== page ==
I use the word patriotism intentionally, although it is supposed to apply to love of country, not of state. In the Alaska Bill Walker came from, the pride was as strong as any nation's. He still burned with belief in Alaska like the leaders of the statehood era.

I'm not sure enough Alaskans still share those feelings to re-elect this kind of governor. It's been a long time since Alaskans shared joint sacrifice, worked for a common goal, or did anything together, really, other than collect Alaska Permanent Fund dividends.

Or perhaps we would hear such a call if we saw a better future. The boldness of the statehood generation may win more votes when times are good.

Walker made four courageous decisions — at least — that show how he put Alaska first.

When oil prices fell and the state faced fiscal calamity in 2015, he came up with a plan to fix it all at once by doing something that would require contributions from everyone. He used the metaphor of all pulling together on a rope, recalling a photograph from old-time, small-town Alaska.

Instead, the plan gathered adversaries from every direction.

After the Legislature failed to act on the crisis, he took the only actions available to him, vetoing spending and half the dividend. The money he saved stayed in the fund's earnings reserve; that's part of what we're living on now.

Walker knew at the time that the veto could cost him re-election. That's what made it courageous. Now he has paid the price.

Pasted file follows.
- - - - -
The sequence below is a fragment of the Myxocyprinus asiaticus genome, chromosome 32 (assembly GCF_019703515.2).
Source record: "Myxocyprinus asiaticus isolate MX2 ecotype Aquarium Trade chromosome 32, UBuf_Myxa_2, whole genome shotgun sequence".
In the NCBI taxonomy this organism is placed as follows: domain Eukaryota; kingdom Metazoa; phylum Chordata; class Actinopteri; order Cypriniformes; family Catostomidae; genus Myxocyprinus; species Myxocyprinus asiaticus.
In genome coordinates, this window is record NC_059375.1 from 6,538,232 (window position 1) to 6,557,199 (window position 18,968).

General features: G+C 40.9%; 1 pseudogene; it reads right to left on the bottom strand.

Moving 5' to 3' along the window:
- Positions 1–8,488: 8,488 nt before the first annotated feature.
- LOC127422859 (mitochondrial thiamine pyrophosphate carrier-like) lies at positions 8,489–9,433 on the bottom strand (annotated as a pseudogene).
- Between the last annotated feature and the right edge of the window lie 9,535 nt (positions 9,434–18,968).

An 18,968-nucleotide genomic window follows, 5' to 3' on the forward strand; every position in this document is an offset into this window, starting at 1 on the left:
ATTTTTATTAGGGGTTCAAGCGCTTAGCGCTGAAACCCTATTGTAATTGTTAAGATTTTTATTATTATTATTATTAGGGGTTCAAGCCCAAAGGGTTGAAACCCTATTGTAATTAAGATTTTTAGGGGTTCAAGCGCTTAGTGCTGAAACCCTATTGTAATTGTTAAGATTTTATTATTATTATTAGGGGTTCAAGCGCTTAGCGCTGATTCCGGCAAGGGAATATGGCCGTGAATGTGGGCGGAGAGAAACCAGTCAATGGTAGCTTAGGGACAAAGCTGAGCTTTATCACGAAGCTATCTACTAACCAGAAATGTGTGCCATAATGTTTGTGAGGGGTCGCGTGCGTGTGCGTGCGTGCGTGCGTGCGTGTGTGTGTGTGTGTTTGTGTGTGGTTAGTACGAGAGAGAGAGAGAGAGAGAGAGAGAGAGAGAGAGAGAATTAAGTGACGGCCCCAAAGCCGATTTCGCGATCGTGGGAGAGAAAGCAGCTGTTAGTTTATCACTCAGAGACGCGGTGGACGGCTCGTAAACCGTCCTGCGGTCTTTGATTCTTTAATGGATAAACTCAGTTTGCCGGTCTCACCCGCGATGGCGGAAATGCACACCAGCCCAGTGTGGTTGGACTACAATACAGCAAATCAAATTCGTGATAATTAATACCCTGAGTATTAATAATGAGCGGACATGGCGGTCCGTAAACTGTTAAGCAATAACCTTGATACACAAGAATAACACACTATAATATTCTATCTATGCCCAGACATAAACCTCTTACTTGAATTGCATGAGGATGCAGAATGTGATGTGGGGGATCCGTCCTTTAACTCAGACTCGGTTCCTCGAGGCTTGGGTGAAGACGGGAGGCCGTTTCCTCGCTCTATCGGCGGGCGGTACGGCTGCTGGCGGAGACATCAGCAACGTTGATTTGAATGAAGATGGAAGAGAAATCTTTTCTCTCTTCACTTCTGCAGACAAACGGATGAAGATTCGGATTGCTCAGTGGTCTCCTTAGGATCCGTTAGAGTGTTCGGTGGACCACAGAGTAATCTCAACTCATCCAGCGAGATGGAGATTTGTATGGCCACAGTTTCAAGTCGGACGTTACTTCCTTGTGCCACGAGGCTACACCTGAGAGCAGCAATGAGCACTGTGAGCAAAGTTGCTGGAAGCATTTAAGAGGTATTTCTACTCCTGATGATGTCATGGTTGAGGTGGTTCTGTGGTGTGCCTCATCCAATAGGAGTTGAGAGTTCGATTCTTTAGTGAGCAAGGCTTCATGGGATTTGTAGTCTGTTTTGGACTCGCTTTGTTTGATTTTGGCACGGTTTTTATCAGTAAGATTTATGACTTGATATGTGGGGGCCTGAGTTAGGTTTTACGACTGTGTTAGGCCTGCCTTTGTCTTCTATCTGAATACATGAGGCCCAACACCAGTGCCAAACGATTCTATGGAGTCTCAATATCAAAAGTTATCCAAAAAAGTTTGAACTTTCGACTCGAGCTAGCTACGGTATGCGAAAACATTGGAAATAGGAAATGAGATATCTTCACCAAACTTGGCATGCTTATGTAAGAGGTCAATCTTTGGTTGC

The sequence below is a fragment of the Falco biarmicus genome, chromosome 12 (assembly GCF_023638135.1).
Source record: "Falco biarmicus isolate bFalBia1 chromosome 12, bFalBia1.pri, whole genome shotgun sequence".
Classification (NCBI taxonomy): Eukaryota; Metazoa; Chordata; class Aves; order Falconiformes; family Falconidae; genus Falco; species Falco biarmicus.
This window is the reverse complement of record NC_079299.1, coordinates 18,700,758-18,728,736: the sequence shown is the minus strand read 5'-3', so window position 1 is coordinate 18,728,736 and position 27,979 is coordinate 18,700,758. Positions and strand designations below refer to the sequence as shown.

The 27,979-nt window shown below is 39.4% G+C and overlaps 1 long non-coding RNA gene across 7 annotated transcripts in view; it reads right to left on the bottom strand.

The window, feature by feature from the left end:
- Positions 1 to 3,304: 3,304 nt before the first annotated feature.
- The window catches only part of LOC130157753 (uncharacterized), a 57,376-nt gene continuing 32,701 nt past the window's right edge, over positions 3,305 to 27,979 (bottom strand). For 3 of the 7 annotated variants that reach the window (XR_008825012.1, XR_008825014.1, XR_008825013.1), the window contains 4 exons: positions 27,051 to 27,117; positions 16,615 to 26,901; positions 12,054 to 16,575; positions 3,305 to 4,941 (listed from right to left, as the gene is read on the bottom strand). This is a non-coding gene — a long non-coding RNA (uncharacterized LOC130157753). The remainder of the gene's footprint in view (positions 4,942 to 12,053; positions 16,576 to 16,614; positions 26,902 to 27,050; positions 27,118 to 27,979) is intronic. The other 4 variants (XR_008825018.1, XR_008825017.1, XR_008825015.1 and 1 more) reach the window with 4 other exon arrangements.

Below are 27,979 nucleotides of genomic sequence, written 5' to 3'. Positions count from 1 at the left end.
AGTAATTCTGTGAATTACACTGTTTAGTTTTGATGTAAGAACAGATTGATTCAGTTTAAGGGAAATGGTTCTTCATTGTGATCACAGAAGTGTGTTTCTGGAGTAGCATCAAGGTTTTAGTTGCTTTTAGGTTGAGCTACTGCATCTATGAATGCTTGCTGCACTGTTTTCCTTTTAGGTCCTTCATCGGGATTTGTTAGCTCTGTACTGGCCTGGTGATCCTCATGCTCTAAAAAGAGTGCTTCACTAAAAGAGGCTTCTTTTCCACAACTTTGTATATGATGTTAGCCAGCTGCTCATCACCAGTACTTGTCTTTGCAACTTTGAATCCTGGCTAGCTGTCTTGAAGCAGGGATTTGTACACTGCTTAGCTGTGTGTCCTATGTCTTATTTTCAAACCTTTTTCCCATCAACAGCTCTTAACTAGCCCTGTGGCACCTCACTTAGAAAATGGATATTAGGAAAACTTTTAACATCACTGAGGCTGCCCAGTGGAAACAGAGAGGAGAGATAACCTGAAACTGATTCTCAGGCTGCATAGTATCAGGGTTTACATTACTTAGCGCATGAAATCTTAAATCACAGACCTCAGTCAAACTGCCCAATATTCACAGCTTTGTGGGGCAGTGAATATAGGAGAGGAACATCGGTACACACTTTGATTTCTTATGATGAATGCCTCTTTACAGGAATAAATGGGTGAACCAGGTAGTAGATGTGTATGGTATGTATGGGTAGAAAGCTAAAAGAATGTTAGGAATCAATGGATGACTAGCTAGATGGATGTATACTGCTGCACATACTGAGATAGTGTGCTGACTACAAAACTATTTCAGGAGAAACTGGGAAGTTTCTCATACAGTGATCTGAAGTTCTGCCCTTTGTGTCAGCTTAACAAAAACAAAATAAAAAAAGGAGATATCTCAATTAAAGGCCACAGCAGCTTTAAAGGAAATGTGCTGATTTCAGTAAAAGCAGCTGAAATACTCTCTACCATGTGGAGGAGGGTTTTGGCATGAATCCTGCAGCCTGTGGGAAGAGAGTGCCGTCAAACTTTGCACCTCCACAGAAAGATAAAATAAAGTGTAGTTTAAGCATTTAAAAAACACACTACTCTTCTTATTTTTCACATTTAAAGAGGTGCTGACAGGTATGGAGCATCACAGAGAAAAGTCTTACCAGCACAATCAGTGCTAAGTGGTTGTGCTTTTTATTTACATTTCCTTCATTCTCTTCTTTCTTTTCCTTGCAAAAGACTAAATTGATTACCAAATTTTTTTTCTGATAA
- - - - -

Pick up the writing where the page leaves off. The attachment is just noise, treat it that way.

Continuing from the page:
Just this week, Walker showed his moral strength two more times.

He handled Mallott's indiscretion, whatever it was, as few other politicians would. The approach inflicted maximum political damage on himself.

By keeping Mallott's misdeed secret, but at the same time accepting Mallott's resignation just before the election, he took an ethical course — protecting the woman involved and making the situation clear to voters. But his campaign was crippled.

If Walker had stayed in the race, the mystery of Mallott's fall would have been the only subject of discussion.

And then, this week, he made that extraordinary apology to Alaska Native people. Perhaps he had already decided to drop out.

It's possible Walker could not have been a two-term governor at any time in our history. Politicians of all epochs have avoided decisions like these.

But with his final courageous choice, to simplify our selection of a new governor down to two dissimilar men, he places a worthy test before Alaskans.

Walker may have been too impolitic to survive in office. But his belief that the common good should come before the individual good remains the fundamental choice for us as a state.

In the comments he made when he bowed out Friday — highlighting the needs of the sick and poor, Alaska Natives, schools, and communities — he made clear the Alaska he would prefer for our future, and the kind of people he hopes we are.

And in about two weeks we will all know.

The views expressed here are the writer's and are not necessarily endorsed by the Anchorage Daily News, which welcomes a broad range of viewpoints. To submit a piece for consideration, email commentary(at)adn.com. Send submissions shorter than 200 words to letters@adn.com or click here to submit via any web browser.